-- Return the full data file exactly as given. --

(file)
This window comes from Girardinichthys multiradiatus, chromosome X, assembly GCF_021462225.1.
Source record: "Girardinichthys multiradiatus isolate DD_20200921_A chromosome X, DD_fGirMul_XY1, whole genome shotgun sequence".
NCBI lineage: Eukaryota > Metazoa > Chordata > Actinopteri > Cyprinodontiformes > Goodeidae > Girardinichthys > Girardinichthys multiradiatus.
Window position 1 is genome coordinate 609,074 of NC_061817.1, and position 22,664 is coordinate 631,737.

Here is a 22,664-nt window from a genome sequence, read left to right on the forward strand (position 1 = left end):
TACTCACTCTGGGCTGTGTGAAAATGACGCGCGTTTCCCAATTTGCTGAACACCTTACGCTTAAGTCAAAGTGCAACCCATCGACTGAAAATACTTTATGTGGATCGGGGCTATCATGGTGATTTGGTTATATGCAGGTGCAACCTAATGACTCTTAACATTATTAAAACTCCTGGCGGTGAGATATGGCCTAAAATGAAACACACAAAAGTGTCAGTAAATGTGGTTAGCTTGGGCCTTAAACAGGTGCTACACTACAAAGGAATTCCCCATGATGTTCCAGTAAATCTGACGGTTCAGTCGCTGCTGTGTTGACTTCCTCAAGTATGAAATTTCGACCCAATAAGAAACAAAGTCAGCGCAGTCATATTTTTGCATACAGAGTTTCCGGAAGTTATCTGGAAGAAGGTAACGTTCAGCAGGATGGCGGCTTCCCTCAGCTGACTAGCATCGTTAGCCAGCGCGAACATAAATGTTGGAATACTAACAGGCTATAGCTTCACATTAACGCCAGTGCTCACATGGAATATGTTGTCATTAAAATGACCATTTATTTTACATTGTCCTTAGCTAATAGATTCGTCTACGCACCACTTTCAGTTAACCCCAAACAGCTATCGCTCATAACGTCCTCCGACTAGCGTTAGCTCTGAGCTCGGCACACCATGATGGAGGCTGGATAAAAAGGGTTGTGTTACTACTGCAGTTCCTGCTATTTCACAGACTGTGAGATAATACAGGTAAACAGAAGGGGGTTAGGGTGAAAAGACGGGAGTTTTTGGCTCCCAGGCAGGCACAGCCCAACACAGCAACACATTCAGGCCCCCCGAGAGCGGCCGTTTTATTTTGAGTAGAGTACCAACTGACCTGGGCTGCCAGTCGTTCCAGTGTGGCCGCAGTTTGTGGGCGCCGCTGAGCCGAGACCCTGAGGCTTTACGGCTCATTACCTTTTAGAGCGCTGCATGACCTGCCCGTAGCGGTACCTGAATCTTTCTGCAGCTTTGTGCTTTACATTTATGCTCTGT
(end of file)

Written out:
This window comes from Girardinichthys multiradiatus, chromosome X, assembly GCF_021462225.1.
Source record: "Girardinichthys multiradiatus isolate DD_20200921_A chromosome X, DD_fGirMul_XY1, whole genome shotgun sequence".
NCBI lineage: Eukaryota > Metazoa > Chordata > Actinopteri > Cyprinodontiformes > Goodeidae > Girardinichthys > Girardinichthys multiradiatus.
Window position 1 is genome coordinate 609,074 of NC_061817.1, and position 22,664 is coordinate 631,737.

Here is a 22,664-nt window from a genome sequence, read left to right on the forward strand (position 1 = left end):
TACTCACTCTGGGCTGTGTGAAAATGACGCGCGTTTCCCAATTTGCTGAACACCTTACGCTTAAGTCAAAGTGCAACCCATCGACTGAAAATACTTTATGTGGATCGGGGCTATCATGGTGATTTGGTTATATGCAGGTGCAACCTAATGACTCTTAACATTATTAAAACTCCTGGCGGTGAGATATGGCCTAAAATGAAACACACAAAAGTGTCAGTAAATGTGGTTAGCTTGGGCCTTAAACAGGTGCTACACTACAAAGGAATTCCCCATGATGTTCCAGTAAATCTGACGGTTCAGTCGCTGCTGTGTTGACTTCCTCAAGTATGAAATTTCGACCCAATAAGAAACAAAGTCAGCGCAGTCATATTTTTGCATACAGAGTTTCCGGAAGTTATCTGGAAGAAGGTAACGTTCAGCAGGATGGCGGCTTCCCTCAGCTGACTAGCATCGTTAGCCAGCGCGAACATAAATGTTGGAATACTAACAGGCTATAGCTTCACATTAACGCCAGTGCTCACATGGAATATGTTGTCATTAAAATGACCATTTATTTTACATTGTCCTTAGCTAATAGATTCGTCTACGCACCACTTTCAGTTAACCCCAAACAGCTATCGCTCATAACGTCCTCCGACTAGCGTTAGCTCTGAGCTCGGCACACCATGATGGAGGCTGGATAAAAAGGGTTGTGTTACTACTGCAGTTCCTGCTATTTCACAGACTGTGAGATAATACAGGTAAACAGAAGGGGGTTAGGGTGAAAAGACGGGAGTTTTTGGCTCCCAGGCAGGCACAGCCCAACACAGCAACACATTCAGGCCCCCCGAGAGCGGCCGTTTTATTTTGAGTAGAGTACCAACTGACCTGGGCTGCCAGTCGTTCCAGTGTGGCCGCAGTTTGTGGGCGCCGCTGAGCCGAGACCCTGAGGCTTTACGGCTCATTACCTTTTAGAGCGCTGCATGACCTGCCCGTAGCGGTACCTGAATCTTTCTGCAGCTTTGTGCTTTACATTTATGCTCTGT